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Chief justice, appeals court president, leave in dignity – or be dismissed disgracefully!

A royal commission of inquiry into the judiciary is needed

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Raus and Zulkefli do not inspire confidence and they have overstayed their welcome; t is time for them to go, says P Ramakrishnan.

The controversy surrounding the extension of service and appointments of the chief justice and the appeals court president beyond their mandatory retirement age can only best be put to rest upon their voluntary resignations.

The former outgoing Chief Justice, Ariffin Zakaria, had on 1 April 2017 – no April Fool’s joke! – appointed Md Raus Sharif as Chief Justice and Zulkefli Ahmad Makinudin as President of the Court of Appeal to continue in their positions upon their “mandatory” retirement on 3 August 2017 and 28 September 2017 respectively.

This appointments effectively allowed Raus to continue in service for another three years and Zulkefli to remain in his position for another two years – when there is absolutely no provision in the Federal Constitution for this extension.

Thus, it was deemed as unlawful and in violation of the Constitution for them to continue to serve in the judiciary. This is not the view of any Tom, Dick and Harry. The Bar Council and the Sarawak Bar have unanimously opposed their extensions beyond their mandatory retirement age as going against constitutional procedures and provisions.

The membership of just the Malaysian Bar alone constitutes more than 18,000 lawyers, not forgetting perhaps another 2,000 from the Sarawak Bar. It is the considered view of all these legal minds that both Raus and Zulkefli do not qualify to remain in service after their mandatory retirement age.

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Many Members of Parliament have roundly condemned their continued service in the judiciary when they should have compulsorily retired on 3 August 2017 (for Raus) and 28 September 2017 (for Zulkefli).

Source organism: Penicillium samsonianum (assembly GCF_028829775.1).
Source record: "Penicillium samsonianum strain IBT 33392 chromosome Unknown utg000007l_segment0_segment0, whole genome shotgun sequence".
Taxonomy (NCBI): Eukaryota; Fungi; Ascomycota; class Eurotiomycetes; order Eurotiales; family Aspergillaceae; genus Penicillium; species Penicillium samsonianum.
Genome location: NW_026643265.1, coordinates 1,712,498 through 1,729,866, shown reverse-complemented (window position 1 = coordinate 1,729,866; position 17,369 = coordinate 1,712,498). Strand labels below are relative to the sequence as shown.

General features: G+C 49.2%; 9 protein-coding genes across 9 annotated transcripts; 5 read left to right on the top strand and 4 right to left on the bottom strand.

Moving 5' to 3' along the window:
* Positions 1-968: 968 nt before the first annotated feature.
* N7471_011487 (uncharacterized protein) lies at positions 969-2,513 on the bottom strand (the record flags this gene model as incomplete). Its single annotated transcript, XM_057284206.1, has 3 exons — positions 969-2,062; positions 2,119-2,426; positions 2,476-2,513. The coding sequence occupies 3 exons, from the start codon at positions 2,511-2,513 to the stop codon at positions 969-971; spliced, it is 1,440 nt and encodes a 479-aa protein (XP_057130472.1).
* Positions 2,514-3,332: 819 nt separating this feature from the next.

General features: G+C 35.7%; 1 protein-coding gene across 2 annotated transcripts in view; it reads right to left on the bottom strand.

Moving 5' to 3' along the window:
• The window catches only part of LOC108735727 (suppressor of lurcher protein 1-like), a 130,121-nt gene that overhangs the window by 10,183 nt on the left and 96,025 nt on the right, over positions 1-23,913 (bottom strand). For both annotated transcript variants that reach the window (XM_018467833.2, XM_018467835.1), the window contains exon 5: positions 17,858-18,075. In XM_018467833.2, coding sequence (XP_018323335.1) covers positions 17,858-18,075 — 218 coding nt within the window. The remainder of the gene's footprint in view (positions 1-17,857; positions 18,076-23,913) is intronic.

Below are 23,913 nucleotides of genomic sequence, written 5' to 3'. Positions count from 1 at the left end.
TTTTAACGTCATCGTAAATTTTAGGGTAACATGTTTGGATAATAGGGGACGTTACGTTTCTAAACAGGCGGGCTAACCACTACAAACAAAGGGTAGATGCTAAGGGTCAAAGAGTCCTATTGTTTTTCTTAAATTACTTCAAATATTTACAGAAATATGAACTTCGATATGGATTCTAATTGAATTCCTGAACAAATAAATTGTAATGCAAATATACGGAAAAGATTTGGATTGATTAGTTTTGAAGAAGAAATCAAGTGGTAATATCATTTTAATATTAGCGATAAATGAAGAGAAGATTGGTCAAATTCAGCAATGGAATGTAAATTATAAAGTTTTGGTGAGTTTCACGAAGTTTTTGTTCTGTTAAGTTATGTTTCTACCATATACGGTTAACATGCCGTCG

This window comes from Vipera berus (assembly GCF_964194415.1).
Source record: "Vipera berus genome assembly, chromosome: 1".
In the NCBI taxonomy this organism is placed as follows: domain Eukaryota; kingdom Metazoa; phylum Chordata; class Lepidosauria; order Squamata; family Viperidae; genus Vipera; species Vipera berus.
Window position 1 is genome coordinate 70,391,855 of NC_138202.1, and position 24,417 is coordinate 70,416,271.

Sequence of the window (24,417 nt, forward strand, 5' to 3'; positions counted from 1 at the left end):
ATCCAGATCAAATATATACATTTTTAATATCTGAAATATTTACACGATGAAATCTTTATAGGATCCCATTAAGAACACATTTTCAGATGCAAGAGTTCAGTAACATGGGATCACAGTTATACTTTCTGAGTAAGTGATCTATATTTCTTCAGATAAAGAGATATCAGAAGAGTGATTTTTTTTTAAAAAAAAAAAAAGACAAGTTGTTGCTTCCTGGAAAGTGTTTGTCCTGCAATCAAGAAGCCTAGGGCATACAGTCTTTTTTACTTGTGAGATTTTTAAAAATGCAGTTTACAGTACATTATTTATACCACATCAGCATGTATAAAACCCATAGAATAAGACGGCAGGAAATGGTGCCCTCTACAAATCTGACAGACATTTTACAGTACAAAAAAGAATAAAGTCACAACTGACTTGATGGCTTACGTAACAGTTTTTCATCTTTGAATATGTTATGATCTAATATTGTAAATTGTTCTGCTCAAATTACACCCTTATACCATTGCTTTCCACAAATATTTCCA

Their continued presence in the judiciary mars the lawfulness of our judiciary and erodes public confidence in the independence of our judicial system, one of the key elements in the concept of separation of powers that we Malaysians observe.

The judiciary is no longer “beyond reproach” like Caesar’s wife. It has been so tainted, so tarnished and so discredited that the immediate response to certain judgments delivered apparently used to be, “What do you expect? It’s their courts and their judges!”

How sad that they are no longer viewed as our courts, our esteemed national institution, our fountain of justice and our assurance of equality, liberty and fraternity, so to speak.

This may not be true at all times. There are still some well respected and highly considered judges who are a credit to the judiciary.

But Raus and Zulkefli do not seem to fall into this category – that is unfortunate. They do not inspire confidence and they have overstayed their welcome by all counts. It is time to go! The honourable thing to do is to resign in dignity and bow out gracefully. Otherwise, they have to be dismissed disgracefully.

The Pakatan Harapan MPs must move a substantive motion in Parliament in the July session under Article 127, which requires “not less than one quarter of the total number of members of that House”, to discuss the continued illegal presence of Raus and Zulkefli in the judiciary. Pakatan Harapan has more than double that number to initiate discussion on this issue.

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Let’s remember: “No man is above the law and no man is below it; nor do we ask any man’s permission when we ask him to obey it. Obedience to the law is demanded as a right, not asked as a favour.”
~ Theodore Roosevelt

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